Common Causes of Semi-Truck Brake Issues

Brake failure has the potential to be catastrophic for any vehicle. For semi-trucks, the risks are even greater since these vehicles are so much larger than a standard passenger vehicle and require more force to stop. Even though complete brake failure is relatively rare, any reduction in the amount of force brakes can apply can have serious consequences. Commercial drivers have a responsibility to make safety a priority, and this includes taking steps to prevent brake issues.

Some common causes of semi-truck brake issues to be aware of include:

Improper Maintenance

It’s essential to inspect your semi-truck before you hit the road each day. Doing so is required by the Federal Motor Carrier Safety Administration (FMCSA) and it helps you catch any potential maintenance issues before they become serious. Failing to perform these inspections or not getting maintenance when your truck needs this can cause brake issues to get worse over time.


If you are braking too hard or using excessive force when braking, especially when descending steep hills you are over-breaking. Over-braking can overheat the brake drum and weaken the brakes over time. To prevent this, use a hard and short intermittent brake application instead of holding the brakes for a long stretch of time.

Airline Damage

Since semi-trucks typically use air brakes instead of hydraulic systems, they won’t run out of brake fluid or experience these types of issues. Air brakes are more effective for vehicles of this size, but that doesn’t mean these systems never have issues. If there is any damage to the airline, the air will not be pressurized properly and you won’t be able to brake as effectively. Cracks, tears, breaks, or worn-down areas of the airline are some possible causes.

Brake Lock

If the brake shoe on your truck becomes stuck, this is known as brake lock. If your truck has a sluggish acceleration, this may be the cause of that issue. This is due to the shoe struggling to release after it has been engaged.

Improper Loading

An uneven load does not distribute weight properly in the trailer, and this can lead to issues with braking. It may be more difficult to stop if this is the case. This is why even if you aren’t directly responsible for loading and unloading your truck, you should still check to make sure the distribution of weight isn’t causing any problems.

What to Do If Your Brakes Fail

Although full brake failure is unlikely, especially if you are keeping up with maintenance, it’s a good idea to know what to do just in case. If your semi-truck brakes fail, you should first downshift. If you’re on a downgrade, there are often runaway truck areas at regular intervals that you can drive toward. Otherwise, look for other possible escape routes such as an open field or side street. Going uphill is also a possible way to slow the truck down. Engage the emergency brake to stop the truck, but do so slowly to avoid the wheels locking up.

Learn to Be a Safe Trucker

At Phoenix Truck Driving Institute, we teach our students valuable skills to help them become safe truckers.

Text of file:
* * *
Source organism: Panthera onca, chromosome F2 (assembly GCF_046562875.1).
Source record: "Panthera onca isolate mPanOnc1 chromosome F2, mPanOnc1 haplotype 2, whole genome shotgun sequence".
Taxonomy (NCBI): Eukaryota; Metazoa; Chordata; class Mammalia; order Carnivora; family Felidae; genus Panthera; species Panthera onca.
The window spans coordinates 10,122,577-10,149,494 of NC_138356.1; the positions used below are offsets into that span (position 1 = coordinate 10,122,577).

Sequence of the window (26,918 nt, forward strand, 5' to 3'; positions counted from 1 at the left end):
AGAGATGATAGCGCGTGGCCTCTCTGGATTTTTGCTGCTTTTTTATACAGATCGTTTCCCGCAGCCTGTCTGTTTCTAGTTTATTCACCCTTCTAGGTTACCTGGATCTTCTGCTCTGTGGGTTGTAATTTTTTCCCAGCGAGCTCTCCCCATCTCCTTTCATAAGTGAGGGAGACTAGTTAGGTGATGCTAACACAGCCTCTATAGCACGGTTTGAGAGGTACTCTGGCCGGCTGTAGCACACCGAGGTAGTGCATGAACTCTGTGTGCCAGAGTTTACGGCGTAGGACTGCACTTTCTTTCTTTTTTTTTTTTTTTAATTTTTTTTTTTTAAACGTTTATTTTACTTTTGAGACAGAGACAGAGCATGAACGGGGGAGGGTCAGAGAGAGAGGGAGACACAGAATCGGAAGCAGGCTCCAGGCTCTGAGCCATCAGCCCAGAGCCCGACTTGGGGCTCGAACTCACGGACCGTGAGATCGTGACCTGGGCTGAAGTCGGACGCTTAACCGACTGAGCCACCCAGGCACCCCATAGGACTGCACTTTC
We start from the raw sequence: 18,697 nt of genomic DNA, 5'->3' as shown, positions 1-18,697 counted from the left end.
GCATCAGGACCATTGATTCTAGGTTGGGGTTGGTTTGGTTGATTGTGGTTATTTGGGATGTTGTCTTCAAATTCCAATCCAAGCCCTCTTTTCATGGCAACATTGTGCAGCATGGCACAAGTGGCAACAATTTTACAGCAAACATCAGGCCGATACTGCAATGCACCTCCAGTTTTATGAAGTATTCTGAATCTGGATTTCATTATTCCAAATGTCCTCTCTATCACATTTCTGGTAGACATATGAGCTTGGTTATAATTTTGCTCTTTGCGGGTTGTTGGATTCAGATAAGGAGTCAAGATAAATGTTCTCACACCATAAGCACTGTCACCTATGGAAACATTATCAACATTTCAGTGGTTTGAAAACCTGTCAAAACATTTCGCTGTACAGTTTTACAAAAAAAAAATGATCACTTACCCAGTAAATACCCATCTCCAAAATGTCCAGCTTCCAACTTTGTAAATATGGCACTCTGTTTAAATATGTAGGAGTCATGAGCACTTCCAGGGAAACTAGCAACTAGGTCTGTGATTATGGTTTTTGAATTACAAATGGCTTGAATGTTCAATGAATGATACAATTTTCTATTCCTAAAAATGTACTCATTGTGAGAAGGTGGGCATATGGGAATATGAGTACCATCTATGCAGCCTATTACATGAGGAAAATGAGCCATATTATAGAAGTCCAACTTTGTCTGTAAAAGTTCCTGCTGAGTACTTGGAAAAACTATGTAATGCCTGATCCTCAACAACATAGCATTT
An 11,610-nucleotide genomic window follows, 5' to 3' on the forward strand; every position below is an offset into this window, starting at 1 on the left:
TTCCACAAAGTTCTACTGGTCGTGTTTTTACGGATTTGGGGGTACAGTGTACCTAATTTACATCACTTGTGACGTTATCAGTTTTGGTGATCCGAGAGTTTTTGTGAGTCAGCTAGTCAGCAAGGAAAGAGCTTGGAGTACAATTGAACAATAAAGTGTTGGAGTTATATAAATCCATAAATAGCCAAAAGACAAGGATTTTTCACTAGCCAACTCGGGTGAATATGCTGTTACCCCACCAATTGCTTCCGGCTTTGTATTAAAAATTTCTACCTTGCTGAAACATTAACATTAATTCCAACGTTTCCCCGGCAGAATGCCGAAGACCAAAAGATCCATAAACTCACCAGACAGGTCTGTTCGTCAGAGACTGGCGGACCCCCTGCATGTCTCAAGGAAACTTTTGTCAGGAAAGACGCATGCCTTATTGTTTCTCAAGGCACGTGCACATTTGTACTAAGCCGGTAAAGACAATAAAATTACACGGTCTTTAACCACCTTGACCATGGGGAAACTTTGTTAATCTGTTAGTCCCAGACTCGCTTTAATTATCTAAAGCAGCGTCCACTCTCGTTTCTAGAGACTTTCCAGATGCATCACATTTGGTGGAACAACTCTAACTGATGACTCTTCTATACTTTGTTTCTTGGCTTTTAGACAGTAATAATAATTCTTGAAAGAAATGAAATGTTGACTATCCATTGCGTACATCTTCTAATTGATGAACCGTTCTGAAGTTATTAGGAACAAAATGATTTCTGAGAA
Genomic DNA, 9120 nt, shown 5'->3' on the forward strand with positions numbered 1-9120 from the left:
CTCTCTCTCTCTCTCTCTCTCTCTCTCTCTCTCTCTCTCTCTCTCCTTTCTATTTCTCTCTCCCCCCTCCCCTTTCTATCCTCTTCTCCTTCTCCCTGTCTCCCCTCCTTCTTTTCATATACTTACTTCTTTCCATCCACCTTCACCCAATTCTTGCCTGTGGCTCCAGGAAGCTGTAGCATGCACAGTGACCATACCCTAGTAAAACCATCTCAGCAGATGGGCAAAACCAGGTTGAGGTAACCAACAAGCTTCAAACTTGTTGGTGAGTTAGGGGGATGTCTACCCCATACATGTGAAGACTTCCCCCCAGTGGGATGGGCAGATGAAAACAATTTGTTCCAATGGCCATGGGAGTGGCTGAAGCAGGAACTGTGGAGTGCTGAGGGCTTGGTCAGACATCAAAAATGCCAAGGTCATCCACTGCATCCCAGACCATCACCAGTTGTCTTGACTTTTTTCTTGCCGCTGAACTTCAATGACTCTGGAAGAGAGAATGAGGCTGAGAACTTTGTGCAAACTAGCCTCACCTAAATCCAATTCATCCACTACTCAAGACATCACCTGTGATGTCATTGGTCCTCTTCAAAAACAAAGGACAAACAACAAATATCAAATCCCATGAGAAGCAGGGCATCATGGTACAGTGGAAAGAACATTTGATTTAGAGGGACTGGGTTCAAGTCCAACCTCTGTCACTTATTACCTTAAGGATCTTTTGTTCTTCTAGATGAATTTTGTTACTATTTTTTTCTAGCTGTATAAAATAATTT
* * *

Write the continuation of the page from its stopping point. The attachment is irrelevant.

To learn more about our commercial driver’s license training program, contact us today.

Tips for Semi-Truck Tire Maintenance

No one likes a flat tire or blowout, no matter what type of vehicle they’re driving. In addition to being inconvenient, blowouts on a tractor-trailer have the potential to cause serious accidents. This is why semi-truck tire maintenance is so essential. 


These tips can help you avoid tire failure, improving safety while also helping save you time and money: 

1. Always Perform Thorough Pre-Trip Inspections

When it comes to any potential maintenance issue, pre-trip inspections are one of your best tools for preventing problems before they occur. These daily inspections are required by the Federal Motor Carrier Safety Administration (FMCSA) and you’ll need to know how to perform one to get your commercial driver’s license (CDL). Tires are one of the many parts you’ll check during these inspections. 


Unfortunately, many drivers get less thorough over time when it comes to pre-trips. Avoid the impulse to “save time” by shortening your daily inspections. Taking a few extra minutes in the morning to make sure your vehicle is in good working condition could save you hours of downtime due to a flat tire, or worse. 

2. Check Air Pressure With A Gauge

Some truckers swear they can tell if a tire is underinflated solely based on its appearance. Others may also use a “thump” check. While these can certainly help you catch a seriously underinflated tire, it’s easy to miss a less severe underinflation or overinflation, and these still need to be addressed. 

3. Ensure The Tread Isn’t Worn Down

To be safe to drive, your tires need to have enough tread. One trick to check this is to place a penny with Lincoln’s head pointing down in between the tread grooves. If you can see Lincoln’s face, the tire is too worn down. You should also check for any uneven wear on the tires. 

4. Rotate Tires Regularly

Just like you rotate tires on a four-wheeler, you need to rotate them regularly on a semi-truck as well to keep tire wear even. There are various methods for determining how often to do this, and if you’re a company driver, there may be a policy in place as a guideline. Otherwise, you should aim to rotate the tires at least once during their expected mileage lifespan, either at the halfway mark or at each quarter mark depending on various factors. Other truckers prefer to rotate based on measuring the difference in tread wear between the tires. 


If possible, try to schedule tire rotations during other required maintenance visits. This helps you reduce downtime. 

5. Practice Safe Driving

The way you drive impacts how quickly your tires wear down and helps you avoid flats and blowouts over time. 


Here are some safe driving tips that can improve the mileage you get out of your semi-truck tires: 


  • Avoid accelerating too quickly or braking suddenly. 
  • Maintain a safe speed. 
  • Be careful around curbs. 

Learn Safe Driving Habits at Phoenix Truck Driving Institute

At our CDL school, we teach our students the skills they need to succeed in the trucking industry. This includes going over important safety information and covering key maintenance topics, like how to care for semi-truck tires and how to perform pre-trip inspections.